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Mainstream, VOL LI, No 33, August 3, 2013

The Blurred Lines

Saturday 3 August 2013, by Kuldip Nayar


The Congress has set a bad precedent. The party has combined two positions: one is that of party official spokesman and the other that of Minister’s for Information and Broadcasting. Both have different roles. The official spokesman defends the stand the party takes, right or wrong. The Minister for Information and Broad-casting is India’s spokesman, not that of one party. The first is nominated while the other is elected by the people.

To mix the two is unfair to the occupant, who happens to be Manish Tiwari at present. He has been doing a fairly good job as the spokesman. Given a chance, he would have probably done even better. Broadcasting in India has not been able to shatter the fetters of officialdom for decades. Still worse is the telephone calls by a Minister or a senior bureaucrat which changes the news bulletin even at the last minute.

In the sixties, several activists agitated for autonomy of the official media. Subsequently, the government relented and brought the Prasar Bharati Bill. It was diluted from the beginning. But when implemented, the Prasar Bharati became another department of the Broadcasting Ministry.

Once I asked one Information and Broad-casting Minister why the Prasar Bharati was not on the pattern of the BBC, the original idea, to eschew subjectivity or slant. The Minister was frank enough to say that the government has to have its own set-up to disseminate its viewpoint when newspapers and television channels were privately owned. He did admit the criterion should be objectivity, not where it comes from.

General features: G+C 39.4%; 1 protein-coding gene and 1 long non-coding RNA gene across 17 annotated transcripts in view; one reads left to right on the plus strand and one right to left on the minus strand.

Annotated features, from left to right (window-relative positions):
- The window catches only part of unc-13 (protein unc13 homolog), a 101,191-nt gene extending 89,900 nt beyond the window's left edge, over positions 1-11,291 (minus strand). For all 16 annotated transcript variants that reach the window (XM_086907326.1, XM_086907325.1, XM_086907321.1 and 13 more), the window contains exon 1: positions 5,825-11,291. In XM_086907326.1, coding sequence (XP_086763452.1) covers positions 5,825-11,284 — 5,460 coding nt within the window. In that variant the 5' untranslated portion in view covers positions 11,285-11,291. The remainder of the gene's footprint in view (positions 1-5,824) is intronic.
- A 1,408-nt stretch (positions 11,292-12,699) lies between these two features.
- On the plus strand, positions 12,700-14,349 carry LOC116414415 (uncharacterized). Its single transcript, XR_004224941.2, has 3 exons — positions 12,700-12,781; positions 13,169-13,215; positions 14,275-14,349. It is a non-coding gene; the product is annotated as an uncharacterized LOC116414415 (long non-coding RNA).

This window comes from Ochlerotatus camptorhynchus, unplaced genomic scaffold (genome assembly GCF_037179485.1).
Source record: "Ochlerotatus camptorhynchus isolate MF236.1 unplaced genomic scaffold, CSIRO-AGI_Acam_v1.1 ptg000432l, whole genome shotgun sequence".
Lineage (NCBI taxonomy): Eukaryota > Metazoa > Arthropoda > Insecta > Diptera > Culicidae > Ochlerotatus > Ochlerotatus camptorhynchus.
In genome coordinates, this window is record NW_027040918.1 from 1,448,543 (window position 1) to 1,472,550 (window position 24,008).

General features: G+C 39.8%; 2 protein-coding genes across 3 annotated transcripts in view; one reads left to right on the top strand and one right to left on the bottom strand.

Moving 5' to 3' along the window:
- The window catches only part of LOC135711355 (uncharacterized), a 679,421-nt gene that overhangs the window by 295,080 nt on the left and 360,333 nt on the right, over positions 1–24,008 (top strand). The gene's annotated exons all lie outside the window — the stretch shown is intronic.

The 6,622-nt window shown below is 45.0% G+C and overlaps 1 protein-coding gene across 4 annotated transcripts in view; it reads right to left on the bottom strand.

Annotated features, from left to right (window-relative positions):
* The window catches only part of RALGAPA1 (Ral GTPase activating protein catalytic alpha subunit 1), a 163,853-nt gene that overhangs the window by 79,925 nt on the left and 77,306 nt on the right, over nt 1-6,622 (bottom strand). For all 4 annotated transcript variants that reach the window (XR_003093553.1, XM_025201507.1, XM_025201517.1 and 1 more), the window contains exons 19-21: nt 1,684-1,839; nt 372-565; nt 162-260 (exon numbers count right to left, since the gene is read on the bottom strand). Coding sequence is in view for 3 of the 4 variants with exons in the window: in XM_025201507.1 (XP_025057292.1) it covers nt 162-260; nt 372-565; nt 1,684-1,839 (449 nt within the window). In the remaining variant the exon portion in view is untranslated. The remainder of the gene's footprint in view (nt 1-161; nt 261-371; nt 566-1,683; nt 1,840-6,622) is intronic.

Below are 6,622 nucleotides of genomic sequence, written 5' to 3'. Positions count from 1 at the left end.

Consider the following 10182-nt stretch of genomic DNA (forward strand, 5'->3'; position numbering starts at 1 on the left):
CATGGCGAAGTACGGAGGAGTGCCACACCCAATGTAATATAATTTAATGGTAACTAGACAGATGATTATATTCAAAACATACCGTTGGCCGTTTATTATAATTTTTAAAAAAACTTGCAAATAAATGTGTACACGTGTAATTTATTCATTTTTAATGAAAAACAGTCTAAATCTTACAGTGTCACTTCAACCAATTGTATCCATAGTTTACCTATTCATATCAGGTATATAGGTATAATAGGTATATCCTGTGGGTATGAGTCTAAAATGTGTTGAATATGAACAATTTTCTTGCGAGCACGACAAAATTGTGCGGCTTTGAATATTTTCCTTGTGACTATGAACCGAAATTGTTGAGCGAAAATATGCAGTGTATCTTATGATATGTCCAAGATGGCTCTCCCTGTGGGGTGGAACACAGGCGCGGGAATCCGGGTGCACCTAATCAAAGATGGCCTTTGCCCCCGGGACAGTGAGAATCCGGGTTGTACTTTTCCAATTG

The Lok Sabha and Rajya Sabha channels, although run by public funds, appear to have less of the government’s propaganda. Yet both of them have no news bulletins and avoid such topic that may embarrass the government. The channels also see to it that as far as possible they do not have critics in the news and views programmes. The two channels do not spoil the mould which they have developed, not too critical and not too distant from the government’s point of view.

In a democratic polity, perception is most important for credibility. The impression is that the Lok Sabha and Rajya Sabha channels do not go beyond the red line drawn for their guidance. It is no use rulers claiming that the government media is autonomous when they themselves do not allow it to be so.

Two recent examples show how the Ministry was out of depth. The death of 23 school children in Bihar following mid-day meals was a tragedy which the private channels reported from every possible angle. In comparison, Akashvani and Doordarshan registered the event only. The official media was handicapped because Bihar Chief Minister Nitish Kumar may become the Congress’ ally in the 2014 elections.

Take another example. The Central Bureau of Investigation has exonerated Pawan Kumar Bansal, the former Railway Minister. Some new incriminating information has come out since. Yet, Manish Tiwari says on behalf of the Congress that the court is open to those who level charges. Both Akashwani and Doordarshan do not tell what are the new charges which people want to know.